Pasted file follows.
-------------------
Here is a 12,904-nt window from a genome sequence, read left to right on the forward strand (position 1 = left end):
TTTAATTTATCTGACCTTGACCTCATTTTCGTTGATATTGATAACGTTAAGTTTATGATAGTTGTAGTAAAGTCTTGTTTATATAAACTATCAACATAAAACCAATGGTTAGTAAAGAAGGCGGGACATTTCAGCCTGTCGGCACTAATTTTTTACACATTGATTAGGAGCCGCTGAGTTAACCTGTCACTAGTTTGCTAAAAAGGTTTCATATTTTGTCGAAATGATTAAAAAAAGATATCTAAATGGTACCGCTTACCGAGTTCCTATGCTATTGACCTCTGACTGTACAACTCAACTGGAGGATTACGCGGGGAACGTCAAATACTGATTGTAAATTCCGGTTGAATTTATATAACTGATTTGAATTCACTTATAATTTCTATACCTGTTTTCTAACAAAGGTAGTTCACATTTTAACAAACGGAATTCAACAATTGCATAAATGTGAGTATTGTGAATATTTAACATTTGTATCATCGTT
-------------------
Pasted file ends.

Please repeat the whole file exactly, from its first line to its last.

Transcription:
Here is a 12,904-nt window from a genome sequence, read left to right on the forward strand (position 1 = left end):
TTTAATTTATCTGACCTTGACCTCATTTTCGTTGATATTGATAACGTTAAGTTTATGATAGTTGTAGTAAAGTCTTGTTTATATAAACTATCAACATAAAACCAATGGTTAGTAAAGAAGGCGGGACATTTCAGCCTGTCGGCACTAATTTTTTACACATTGATTAGGAGCCGCTGAGTTAACCTGTCACTAGTTTGCTAAAAAGGTTTCATATTTTGTCGAAATGATTAAAAAAAGATATCTAAATGGTACCGCTTACCGAGTTCCTATGCTATTGACCTCTGACTGTACAACTCAACTGGAGGATTACGCGGGGAACGTCAAATACTGATTGTAAATTCCGGTTGAATTTATATAACTGATTTGAATTCACTTATAATTTCTATACCTGTTTTCTAACAAAGGTAGTTCACATTTTAACAAACGGAATTCAACAATTGCATAAATGTGAGTATTGTGAATATTTAACATTTGTATCATCGTT